Whether the issues associated with surveys or their reporting are the product of complacency, or contractual, or other pressures,19,20 should be picked up in the internal document peer review process and removed by senior, more experienced staff. It is clear from looking at published ES documents that many problems pass or bypass the scrutiny process2, so that they appear into the public domain as validated. That many of the senior staff reviewing and passing drafts as validators are also registered as professional ecologists with professional bodies adds to the apparent sense of reliability, and consequent assumptions of complacency in planners. For planners, having an EIA “gave planners added confidence that their considerations of the proposals were well informed”. 21

What are the consequences of quality complacency?

The authors of a review of evidence complacency1 were concerned about the poor uptake of evidence-based conservation practices, despite their availability, and thought it would lead to poor management outcomes. This passivity was described as complacency on behalf of practitioners. But, what if limited uptake were due to it being clear that the evidence that formed the basis for some of these practices were questionable, might their non-use be a reasonable response by practitioners?  Essentially this might be an active response. Without checking, passivity and activity outcomes look the same. Being able to make an informed decision requires knowing a lot about the data and their context.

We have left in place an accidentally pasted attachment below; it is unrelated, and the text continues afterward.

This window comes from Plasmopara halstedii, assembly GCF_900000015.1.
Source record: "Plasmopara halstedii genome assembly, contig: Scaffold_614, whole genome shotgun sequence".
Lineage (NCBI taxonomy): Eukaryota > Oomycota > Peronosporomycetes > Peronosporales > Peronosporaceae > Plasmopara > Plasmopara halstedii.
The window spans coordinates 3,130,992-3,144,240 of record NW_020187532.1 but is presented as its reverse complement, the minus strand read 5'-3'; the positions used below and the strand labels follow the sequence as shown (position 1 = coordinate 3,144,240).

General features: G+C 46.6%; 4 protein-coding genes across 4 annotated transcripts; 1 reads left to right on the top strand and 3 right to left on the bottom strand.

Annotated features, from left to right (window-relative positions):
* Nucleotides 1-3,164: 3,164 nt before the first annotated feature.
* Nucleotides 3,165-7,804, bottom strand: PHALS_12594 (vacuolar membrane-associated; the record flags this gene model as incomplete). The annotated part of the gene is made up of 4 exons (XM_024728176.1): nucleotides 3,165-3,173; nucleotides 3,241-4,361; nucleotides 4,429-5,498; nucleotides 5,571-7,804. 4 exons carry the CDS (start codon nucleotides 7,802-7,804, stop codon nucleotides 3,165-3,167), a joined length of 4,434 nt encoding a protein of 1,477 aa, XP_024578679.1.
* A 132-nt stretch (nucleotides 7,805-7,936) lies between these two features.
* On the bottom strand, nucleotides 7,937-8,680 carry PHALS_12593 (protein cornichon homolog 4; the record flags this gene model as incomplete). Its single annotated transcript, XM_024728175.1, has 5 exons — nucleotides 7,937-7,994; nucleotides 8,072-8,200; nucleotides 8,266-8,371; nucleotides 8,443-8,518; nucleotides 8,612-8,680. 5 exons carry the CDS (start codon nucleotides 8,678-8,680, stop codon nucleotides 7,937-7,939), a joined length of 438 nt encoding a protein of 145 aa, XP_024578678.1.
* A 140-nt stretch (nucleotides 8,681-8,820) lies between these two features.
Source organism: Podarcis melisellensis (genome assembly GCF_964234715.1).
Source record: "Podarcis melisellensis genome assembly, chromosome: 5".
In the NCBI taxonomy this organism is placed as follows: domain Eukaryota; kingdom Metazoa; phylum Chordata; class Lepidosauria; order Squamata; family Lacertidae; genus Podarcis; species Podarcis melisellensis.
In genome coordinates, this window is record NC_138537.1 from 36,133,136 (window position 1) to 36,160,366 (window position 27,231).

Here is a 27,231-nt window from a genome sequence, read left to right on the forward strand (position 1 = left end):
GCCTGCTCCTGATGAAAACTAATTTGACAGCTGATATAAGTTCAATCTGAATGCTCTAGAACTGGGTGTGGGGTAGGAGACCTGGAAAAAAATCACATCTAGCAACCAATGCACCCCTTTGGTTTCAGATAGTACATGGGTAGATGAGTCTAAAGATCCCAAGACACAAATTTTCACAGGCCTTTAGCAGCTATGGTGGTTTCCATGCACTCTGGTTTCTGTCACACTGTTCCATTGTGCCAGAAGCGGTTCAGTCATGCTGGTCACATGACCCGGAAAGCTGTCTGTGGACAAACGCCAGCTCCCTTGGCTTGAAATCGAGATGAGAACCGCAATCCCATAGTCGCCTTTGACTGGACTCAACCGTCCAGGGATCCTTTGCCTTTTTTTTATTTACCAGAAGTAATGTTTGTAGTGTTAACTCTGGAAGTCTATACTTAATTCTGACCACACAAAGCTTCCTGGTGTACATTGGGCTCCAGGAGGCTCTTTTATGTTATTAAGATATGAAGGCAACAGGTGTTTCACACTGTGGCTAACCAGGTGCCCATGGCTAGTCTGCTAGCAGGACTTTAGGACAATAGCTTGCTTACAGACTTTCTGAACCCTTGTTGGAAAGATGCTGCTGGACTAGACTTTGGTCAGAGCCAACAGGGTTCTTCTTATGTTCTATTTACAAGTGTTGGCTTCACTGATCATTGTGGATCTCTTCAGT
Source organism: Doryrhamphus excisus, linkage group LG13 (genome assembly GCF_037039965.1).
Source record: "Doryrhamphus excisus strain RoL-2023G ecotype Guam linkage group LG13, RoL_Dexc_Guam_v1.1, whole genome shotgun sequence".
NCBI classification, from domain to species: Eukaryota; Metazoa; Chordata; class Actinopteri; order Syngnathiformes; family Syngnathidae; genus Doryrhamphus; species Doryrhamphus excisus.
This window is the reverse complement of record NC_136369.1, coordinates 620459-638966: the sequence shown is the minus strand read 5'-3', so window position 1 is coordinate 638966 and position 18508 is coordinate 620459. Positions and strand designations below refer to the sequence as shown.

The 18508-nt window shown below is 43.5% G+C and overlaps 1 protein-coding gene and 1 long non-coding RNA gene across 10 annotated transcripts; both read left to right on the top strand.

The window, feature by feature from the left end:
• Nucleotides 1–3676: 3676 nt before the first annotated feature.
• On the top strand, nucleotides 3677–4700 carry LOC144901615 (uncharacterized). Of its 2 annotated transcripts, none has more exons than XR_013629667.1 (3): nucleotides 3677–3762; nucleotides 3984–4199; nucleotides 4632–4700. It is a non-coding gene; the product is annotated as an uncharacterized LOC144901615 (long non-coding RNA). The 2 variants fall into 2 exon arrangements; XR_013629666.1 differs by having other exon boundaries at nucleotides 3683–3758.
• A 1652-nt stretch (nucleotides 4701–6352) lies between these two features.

When data are put into the public domain through an ES, there is an assumption that they provide a secure baseline for planning purposes and for delivering government aspirations, such as wildlife net-gain by means of mitigation and positive management, if the proposal is approved. If there are poor controls on the use of methods, partial or missing explanations of limitations, and there are problems associated with survey data, there is little basis for using such data as a secure baseline to judge the extent of possible change.13

Being unable to rely unquestioningly on professionally gathered data, especially in a period in the UK when planning authorities employ fewer and fewer ecologists4, places planners in a conundrum. Examining an ES for possible errors takes a lot of time and experience: this is rarely available to planning authorities. It also places an onus on the planners to call out faults, when the professional surveyors and the internal scrutiny processes should do this as part of the survey design, implementation, review, and assessment process of the ES for any potential development.

If the basic methods and data in the ES are a problem, it means that the tools that spin off from such data, such as offsets, ‘no net loss’ or ‘net gain’ are equally at risk.22, 23 Being able to demonstrate these is far from trivial.18,24 Yet, for some, it is the ‘spirit’ of the approach that matters 25, even if this is unquantifiable and sidesteps the issue and transparent delivery. 

Being clear what is being offset, what ‘no net loss’ or ‘net gain’ might look like is dependent on reliable baselines.26,27 If these are less robust than generally presumed, then there is a basic issue of unwarranted complacency.

Solutions to quality complacency

If, as I suggest, challenging quality complacency is an important issue, then it will potentially have major effects at a site level. It will no longer be safe to accept unwarranted claims of no potential impact, and there will be uncertainty about evaluating nationwide policy tools such as ‘net gain’.3 Changing this is not a simple issue.